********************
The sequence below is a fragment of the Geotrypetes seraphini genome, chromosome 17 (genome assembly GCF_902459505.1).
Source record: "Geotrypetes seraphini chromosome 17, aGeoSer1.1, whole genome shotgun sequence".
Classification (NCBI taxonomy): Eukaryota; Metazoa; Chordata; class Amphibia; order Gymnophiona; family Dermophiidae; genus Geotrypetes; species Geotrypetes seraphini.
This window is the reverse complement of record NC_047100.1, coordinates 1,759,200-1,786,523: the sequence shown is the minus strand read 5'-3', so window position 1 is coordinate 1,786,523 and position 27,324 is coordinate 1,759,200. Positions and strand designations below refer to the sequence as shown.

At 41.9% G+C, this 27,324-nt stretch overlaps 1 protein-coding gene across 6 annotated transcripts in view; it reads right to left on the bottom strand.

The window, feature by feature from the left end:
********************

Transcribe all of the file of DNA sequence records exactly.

The sequence below is a fragment of the Geotrypetes seraphini genome, chromosome 17 (genome assembly GCF_902459505.1).
Source record: "Geotrypetes seraphini chromosome 17, aGeoSer1.1, whole genome shotgun sequence".
Classification (NCBI taxonomy): Eukaryota; Metazoa; Chordata; class Amphibia; order Gymnophiona; family Dermophiidae; genus Geotrypetes; species Geotrypetes seraphini.
This window is the reverse complement of record NC_047100.1, coordinates 1,759,200-1,786,523: the sequence shown is the minus strand read 5'-3', so window position 1 is coordinate 1,786,523 and position 27,324 is coordinate 1,759,200. Positions and strand designations below refer to the sequence as shown.

At 41.9% G+C, this 27,324-nt stretch overlaps 1 protein-coding gene across 6 annotated transcripts in view; it reads right to left on the bottom strand.

The window, feature by feature from the left end: